Ever since the recession of 2008 the predictions have been pouring in. Not just of elevated inflation, but hyperinflation.
Many of the individuals making these predictions are frequent guests on American financial news channels. Examples include:
- Marc Faber predicting massive wealth destruction and hyperinflation
- Peter Schiff predicting Zimbabwe style hyperinflation
- Ron Paul predicting hyperinflation and the dollar losing its reserve status
There are many more examples. The major flaw in their arguments, of course, is that it never happened. It never even came remotely close to happening. What exactly is the definition of hyperinflation varies; many peg it at the inflation rate reaching 50% in a month.
According to the CPI, here is what annual inflation has been from 2008 to present:
Core inflation shows this:
In no single month did inflation rise higher than 5.6%, which was July of 2008. In addition there were plenty of months during 2009 where what we had to contend with was deflation.
The two popular replies to these stats being pointed out are:
- Much like with Harold Camping's latest prediction on the forthcoming apocalypse ending up wrong, the date of impending doom will simply be moved forward
- They claim the "real" inflation numbers are much higher than let on officially by the government's statistics
To be fair with the first point, the event not coming to fruition yet isn't necessarily indicative of the basis for it being wrong. After all, many people have warned of market bubbles and were "wrong"…until they turned out to be right. But as with any extraordinary claims, they require extraordinary evidence. The burden of proof is on them.
Much of what is offered has to do with some combination of Obama/Bernanke "turning on the printing presses." When looking at base money, it has in fact soared.
The reason this hasn't led to inflation is simple. The velocity of money has collapsed. But does inflation have to happen eventually? Have we simply managed to stave off the inevitable for a time? No. A fairly synonymous recent example is Japan slightly before and after the turn of the century. Consumer prices still fell despite the large monetary expansion.
The second point can be refuted by the fact that there are non-governmental sources for inflation data. A fine one is the Billion Prices Project at MIT. Their results? Not too different from what the CPI tells us. After 5 years they remain within a percentage point of each other.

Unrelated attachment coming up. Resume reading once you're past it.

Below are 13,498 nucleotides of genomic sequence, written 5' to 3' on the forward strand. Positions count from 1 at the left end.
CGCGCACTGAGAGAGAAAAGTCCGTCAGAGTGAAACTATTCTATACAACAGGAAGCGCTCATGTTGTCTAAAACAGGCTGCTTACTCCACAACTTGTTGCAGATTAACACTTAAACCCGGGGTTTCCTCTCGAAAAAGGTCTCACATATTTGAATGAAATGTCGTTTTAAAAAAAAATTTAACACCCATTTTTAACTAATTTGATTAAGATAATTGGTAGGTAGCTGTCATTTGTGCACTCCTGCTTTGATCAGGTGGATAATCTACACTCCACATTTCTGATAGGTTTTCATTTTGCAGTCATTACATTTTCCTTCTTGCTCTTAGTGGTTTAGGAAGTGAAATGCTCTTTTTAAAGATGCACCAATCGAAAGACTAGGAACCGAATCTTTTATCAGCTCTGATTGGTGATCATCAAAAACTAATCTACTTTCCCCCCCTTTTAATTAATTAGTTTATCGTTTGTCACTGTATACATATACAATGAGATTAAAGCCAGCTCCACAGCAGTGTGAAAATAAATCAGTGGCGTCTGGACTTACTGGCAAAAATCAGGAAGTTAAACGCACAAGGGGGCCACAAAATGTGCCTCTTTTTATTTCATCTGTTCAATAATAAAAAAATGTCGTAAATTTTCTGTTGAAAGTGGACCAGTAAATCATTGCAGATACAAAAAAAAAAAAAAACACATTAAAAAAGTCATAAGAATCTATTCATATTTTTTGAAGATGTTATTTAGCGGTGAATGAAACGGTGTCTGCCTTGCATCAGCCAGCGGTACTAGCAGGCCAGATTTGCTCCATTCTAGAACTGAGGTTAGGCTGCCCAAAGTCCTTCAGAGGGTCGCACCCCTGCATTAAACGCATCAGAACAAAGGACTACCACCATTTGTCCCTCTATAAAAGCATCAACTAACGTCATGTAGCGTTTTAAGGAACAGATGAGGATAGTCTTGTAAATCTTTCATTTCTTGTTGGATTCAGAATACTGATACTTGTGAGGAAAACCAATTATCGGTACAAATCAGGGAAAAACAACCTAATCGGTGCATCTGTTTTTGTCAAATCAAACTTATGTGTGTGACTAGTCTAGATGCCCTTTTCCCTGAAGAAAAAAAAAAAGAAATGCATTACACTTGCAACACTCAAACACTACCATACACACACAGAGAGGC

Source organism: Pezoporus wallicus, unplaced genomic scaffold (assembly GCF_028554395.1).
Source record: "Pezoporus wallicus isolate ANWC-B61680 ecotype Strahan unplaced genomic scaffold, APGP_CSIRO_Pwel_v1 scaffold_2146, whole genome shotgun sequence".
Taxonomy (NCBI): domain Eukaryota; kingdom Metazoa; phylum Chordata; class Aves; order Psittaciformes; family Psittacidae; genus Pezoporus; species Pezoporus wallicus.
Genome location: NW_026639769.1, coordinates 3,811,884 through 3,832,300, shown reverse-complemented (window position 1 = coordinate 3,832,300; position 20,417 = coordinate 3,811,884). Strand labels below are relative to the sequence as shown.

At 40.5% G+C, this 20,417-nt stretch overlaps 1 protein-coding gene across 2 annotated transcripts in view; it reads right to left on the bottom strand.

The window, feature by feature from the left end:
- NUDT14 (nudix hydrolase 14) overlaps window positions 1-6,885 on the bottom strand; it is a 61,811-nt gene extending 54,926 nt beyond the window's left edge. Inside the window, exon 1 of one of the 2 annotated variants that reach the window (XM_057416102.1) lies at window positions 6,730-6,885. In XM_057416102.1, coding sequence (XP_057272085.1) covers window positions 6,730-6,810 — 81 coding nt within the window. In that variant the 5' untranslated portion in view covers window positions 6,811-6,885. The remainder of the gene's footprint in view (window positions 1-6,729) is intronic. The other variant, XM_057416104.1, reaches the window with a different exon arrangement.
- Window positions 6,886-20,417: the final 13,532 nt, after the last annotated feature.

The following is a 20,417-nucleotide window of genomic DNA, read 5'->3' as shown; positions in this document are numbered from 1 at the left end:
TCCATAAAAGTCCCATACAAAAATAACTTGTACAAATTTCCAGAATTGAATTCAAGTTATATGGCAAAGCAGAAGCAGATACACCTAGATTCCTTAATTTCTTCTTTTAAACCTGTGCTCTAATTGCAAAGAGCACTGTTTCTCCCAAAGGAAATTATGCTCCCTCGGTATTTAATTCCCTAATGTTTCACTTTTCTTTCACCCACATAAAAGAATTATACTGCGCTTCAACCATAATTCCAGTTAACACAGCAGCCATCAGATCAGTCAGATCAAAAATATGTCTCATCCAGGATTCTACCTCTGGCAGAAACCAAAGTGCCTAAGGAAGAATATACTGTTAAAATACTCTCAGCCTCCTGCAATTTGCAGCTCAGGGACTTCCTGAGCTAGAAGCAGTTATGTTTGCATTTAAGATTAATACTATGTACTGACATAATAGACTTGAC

While the difference does illustrate the inexactness of measuring inflation precisely, they do paint a similar enough picture that someone attempting to state inflation is exponentially higher really has their work cut out for them.
That isn't to say there isn't a legitimate sense that everyday purchases are consuming more of people's money than our inflation numbers are letting on. Dreadfully stagnant wages coupled with un/underemployment are the culprit, however. Not incognito inflation.
Chicken Little Motivation
While there are those dogmatic, libertarian ideologues, there are two more insidious areas of motivation behind this. Both are based on exploitation. A fear-based political agenda, and/or fear-based marketing.
Politically, it remains a story of validation in a bipartisan environment. Cries of "inflation!" are a simplistic, easily digestible, and feared thing to relentlessly throw out there. Especially since it is either indefinitely coming any day or lurking in the shadows, it operates as a nice bogeyman. As "loose money" is the current policy they wish to condemn, adopting a sudden "hard money" stance (despite silence when deficits were being run up in prior administrations) is a nice antithesis to stand behind.
For marketing purposes, consider the example of the Wiedemer brothers. Their predictions include 50% unemployment, a 90% stock market crash and 100% annual inflation. Bold claims! They claim these predictions, which were published in a book they wrote, are responsible for some $100 million in assets flowing into investment vehicles they are associated with. Clearly doom and gloom is a very, very lucrative business.
It also makes for good TV. There is a stark divide between what is given airtime and what the vast majority of economists stand behind.
Very often those peddling inflationary fears have attached to their claims calls for SPDR Gold Trust (NYSEARCA:GLD), Ishares Silver Trust (NYSEARCA:SLV) or their physical variations being great places to pile your money into. Kryptonite to evil inflation lurking in the shadows. Those same people making claims of outrageous future inflation levels can also be found making outrageous claims on where the price of precious metals are headed. To stir publicity they'll even tout a future return to the gold standard, which has about zero actual support from serious economists. Anil Kashyap has a succinct summary on the issue, stating:
A gold standard regime would be a disaster for any large advanced economy. Love of the G.S. implies macroeconomic illiteracy.
While some of the zeal has been sucked out of precious metals as infinite price appreciation failed to materialize, that hasn't deterred those vulnerable and gullible from getting behind another chicanery. This time in the form of [[BITCOIN]].
The dollar isn't exactly collapsing:
So why such excitement in something which is almost infinitely inferior in facilitating transactions? I think when you get down to it, it's more a political statement than anything based on sound economic reasoning. One of mistrust in the established financial systems. Created in the environment cultivated by the Chicken Little Inflationists.